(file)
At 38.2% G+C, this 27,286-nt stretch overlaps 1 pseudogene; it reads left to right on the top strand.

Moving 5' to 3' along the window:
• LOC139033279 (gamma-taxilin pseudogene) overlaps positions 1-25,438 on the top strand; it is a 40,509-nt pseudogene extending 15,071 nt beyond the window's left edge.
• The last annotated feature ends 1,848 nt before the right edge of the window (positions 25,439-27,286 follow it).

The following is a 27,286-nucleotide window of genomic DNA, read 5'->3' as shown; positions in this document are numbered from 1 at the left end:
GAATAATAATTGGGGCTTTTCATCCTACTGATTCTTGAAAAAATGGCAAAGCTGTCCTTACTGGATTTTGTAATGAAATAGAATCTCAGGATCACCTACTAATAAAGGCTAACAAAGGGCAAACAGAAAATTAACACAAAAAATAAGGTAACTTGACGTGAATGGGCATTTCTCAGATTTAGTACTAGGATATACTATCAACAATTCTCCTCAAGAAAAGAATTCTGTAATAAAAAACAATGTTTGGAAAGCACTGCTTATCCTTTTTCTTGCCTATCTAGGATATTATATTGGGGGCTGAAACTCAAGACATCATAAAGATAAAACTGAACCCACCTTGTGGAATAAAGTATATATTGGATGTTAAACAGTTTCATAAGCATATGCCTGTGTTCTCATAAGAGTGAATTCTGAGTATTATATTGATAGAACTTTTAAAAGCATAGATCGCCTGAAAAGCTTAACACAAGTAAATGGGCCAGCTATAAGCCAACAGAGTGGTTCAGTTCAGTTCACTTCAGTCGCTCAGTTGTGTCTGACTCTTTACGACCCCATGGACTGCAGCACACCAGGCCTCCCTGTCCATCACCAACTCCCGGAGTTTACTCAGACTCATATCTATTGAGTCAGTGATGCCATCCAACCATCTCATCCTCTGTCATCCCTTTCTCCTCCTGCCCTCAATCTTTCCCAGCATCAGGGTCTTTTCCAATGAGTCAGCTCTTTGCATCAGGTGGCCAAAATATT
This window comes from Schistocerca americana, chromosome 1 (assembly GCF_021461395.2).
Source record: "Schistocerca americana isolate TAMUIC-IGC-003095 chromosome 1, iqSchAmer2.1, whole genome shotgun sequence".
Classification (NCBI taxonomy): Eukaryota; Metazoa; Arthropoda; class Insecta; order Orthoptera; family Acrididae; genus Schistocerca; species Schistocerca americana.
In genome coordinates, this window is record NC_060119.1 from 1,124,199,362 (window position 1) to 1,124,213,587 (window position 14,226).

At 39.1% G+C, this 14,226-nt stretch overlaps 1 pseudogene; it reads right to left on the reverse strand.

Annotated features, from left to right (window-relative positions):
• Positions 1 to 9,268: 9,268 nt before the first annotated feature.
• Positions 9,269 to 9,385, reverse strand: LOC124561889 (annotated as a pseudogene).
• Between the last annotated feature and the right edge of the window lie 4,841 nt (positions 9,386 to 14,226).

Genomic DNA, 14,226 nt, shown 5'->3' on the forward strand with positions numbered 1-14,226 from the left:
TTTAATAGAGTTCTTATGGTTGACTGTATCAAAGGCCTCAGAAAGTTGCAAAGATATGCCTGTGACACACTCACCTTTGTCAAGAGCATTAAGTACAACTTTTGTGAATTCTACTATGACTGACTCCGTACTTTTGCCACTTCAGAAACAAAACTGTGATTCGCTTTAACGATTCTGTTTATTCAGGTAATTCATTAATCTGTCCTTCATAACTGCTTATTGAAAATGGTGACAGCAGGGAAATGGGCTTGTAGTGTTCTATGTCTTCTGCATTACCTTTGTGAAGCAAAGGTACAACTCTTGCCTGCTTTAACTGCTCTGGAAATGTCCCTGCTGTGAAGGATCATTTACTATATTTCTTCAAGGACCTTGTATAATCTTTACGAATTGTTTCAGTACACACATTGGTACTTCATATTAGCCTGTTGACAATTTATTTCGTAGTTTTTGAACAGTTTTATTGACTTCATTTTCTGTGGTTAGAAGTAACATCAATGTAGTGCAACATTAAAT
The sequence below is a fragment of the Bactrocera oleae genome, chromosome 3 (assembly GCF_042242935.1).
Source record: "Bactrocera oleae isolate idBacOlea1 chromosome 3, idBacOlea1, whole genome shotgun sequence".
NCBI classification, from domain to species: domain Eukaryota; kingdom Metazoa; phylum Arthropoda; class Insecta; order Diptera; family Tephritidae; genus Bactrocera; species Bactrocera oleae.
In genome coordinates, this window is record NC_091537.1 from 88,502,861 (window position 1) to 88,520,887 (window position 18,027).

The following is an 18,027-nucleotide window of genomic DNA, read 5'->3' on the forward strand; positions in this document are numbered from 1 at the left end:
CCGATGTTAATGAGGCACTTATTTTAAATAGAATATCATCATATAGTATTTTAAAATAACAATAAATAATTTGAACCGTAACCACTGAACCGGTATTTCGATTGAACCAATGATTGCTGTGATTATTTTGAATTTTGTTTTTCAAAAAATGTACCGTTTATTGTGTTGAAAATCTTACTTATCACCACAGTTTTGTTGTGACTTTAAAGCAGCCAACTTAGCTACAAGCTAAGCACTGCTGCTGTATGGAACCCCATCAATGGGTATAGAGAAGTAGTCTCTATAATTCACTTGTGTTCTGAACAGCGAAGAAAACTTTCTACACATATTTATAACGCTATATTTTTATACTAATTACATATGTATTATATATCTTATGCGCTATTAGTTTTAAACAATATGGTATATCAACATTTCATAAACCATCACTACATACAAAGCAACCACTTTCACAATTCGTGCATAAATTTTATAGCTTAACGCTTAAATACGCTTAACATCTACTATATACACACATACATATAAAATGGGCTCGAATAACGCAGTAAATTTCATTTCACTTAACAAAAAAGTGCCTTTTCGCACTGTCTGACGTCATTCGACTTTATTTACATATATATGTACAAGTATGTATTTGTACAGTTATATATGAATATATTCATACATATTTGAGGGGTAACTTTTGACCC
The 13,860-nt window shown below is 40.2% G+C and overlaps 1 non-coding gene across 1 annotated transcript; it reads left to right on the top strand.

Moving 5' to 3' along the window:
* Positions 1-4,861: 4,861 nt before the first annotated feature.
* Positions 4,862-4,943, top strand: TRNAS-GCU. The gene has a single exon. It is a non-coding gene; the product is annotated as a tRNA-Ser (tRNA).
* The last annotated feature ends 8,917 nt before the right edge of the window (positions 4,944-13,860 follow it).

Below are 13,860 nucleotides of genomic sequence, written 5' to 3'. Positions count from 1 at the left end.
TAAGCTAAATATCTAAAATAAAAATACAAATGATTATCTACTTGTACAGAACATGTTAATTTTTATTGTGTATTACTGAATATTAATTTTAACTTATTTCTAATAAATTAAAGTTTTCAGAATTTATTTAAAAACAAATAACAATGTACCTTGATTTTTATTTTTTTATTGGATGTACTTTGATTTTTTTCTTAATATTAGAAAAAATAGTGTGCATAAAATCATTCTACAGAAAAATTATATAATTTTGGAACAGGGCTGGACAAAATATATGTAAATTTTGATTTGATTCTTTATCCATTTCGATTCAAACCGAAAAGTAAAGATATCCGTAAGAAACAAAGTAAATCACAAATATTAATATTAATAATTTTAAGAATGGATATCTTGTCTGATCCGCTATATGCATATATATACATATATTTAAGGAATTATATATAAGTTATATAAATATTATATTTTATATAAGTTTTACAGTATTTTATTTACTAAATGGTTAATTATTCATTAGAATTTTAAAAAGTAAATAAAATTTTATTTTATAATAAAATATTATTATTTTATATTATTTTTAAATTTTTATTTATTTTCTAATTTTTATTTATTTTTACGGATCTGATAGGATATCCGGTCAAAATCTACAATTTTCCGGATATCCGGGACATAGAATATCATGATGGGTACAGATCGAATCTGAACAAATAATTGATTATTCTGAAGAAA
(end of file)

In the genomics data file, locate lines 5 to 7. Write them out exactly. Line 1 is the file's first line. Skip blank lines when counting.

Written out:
The following is a 27,286-nucleotide window of genomic DNA, read 5'->3' as shown; positions in this document are numbered from 1 at the left end:
GAATAATAATTGGGGCTTTTCATCCTACTGATTCTTGAAAAAATGGCAAAGCTGTCCTTACTGGATTTTGTAATGAAATAGAATCTCAGGATCACCTACTAATAAAGGCTAACAAAGGGCAAACAGAAAATTAACACAAAAAATAAGGTAACTTGACGTGAATGGGCATTTCTCAGATTTAGTACTAGGATATACTATCAACAATTCTCCTCAAGAAAAGAATTCTGTAATAAAAAACAATGTTTGGAAAGCACTGCTTATCCTTTTTCTTGCCTATCTAGGATATTATATTGGGGGCTGAAACTCAAGACATCATAAAGATAAAACTGAACCCACCTTGTGGAATAAAGTATATATTGGATGTTAAACAGTTTCATAAGCATATGCCTGTGTTCTCATAAGAGTGAATTCTGAGTATTATATTGATAGAACTTTTAAAAGCATAGATCGCCTGAAAAGCTTAACACAAGTAAATGGGCCAGCTATAAGCCAACAGAGTGGTTCAGTTCAGTTCACTTCAGTCGCTCAGTTGTGTCTGACTCTTTACGACCCCATGGACTGCAGCACACCAGGCCTCCCTGTCCATCACCAACTCCCGGAGTTTACTCAGACTCATATCTATTGAGTCAGTGATGCCATCCAACCATCTCATCCTCTGTCATCCCTTTCTCCTCCTGCCCTCAATCTTTCCCAGCATCAGGGTCTTTTCCAATGAGTCAGCTCTTTGCATCAGGTGGCCAAAATATT
This window comes from Schistocerca americana, chromosome 1 (assembly GCF_021461395.2).